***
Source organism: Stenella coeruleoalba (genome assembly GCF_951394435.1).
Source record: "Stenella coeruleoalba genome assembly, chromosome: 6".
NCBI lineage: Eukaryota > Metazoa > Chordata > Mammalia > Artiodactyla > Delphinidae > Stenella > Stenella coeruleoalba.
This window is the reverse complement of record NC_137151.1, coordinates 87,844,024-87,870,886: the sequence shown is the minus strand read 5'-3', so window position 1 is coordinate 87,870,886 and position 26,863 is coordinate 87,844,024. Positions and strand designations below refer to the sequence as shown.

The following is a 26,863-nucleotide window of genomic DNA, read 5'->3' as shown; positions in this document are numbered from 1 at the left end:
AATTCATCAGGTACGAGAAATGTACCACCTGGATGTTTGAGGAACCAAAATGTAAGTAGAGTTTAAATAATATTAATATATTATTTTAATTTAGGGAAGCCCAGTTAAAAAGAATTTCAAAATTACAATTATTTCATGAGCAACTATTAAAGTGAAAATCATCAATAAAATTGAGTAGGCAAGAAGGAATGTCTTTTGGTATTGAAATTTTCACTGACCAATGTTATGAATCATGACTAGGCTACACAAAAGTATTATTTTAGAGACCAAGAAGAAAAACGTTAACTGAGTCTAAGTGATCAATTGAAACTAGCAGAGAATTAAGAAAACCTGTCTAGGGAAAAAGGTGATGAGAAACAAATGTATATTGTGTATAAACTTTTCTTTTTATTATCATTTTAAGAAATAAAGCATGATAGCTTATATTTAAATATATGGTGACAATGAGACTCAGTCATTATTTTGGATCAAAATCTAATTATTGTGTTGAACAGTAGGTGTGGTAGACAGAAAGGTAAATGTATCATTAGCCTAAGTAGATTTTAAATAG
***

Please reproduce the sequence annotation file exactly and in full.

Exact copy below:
Source organism: Stenella coeruleoalba (genome assembly GCF_951394435.1).
Source record: "Stenella coeruleoalba genome assembly, chromosome: 6".
NCBI lineage: Eukaryota > Metazoa > Chordata > Mammalia > Artiodactyla > Delphinidae > Stenella > Stenella coeruleoalba.
This window is the reverse complement of record NC_137151.1, coordinates 87,844,024-87,870,886: the sequence shown is the minus strand read 5'-3', so window position 1 is coordinate 87,870,886 and position 26,863 is coordinate 87,844,024. Positions and strand designations below refer to the sequence as shown.

The following is a 26,863-nucleotide window of genomic DNA, read 5'->3' as shown; positions in this document are numbered from 1 at the left end:
AATTCATCAGGTACGAGAAATGTACCACCTGGATGTTTGAGGAACCAAAATGTAAGTAGAGTTTAAATAATATTAATATATTATTTTAATTTAGGGAAGCCCAGTTAAAAAGAATTTCAAAATTACAATTATTTCATGAGCAACTATTAAAGTGAAAATCATCAATAAAATTGAGTAGGCAAGAAGGAATGTCTTTTGGTATTGAAATTTTCACTGACCAATGTTATGAATCATGACTAGGCTACACAAAAGTATTATTTTAGAGACCAAGAAGAAAAACGTTAACTGAGTCTAAGTGATCAATTGAAACTAGCAGAGAATTAAGAAAACCTGTCTAGGGAAAAAGGTGATGAGAAACAAATGTATATTGTGTATAAACTTTTCTTTTTATTATCATTTTAAGAAATAAAGCATGATAGCTTATATTTAAATATATGGTGACAATGAGACTCAGTCATTATTTTGGATCAAAATCTAATTATTGTGTTGAACAGTAGGTGTGGTAGACAGAAAGGTAAATGTATCATTAGCCTAAGTAGATTTTAAATAG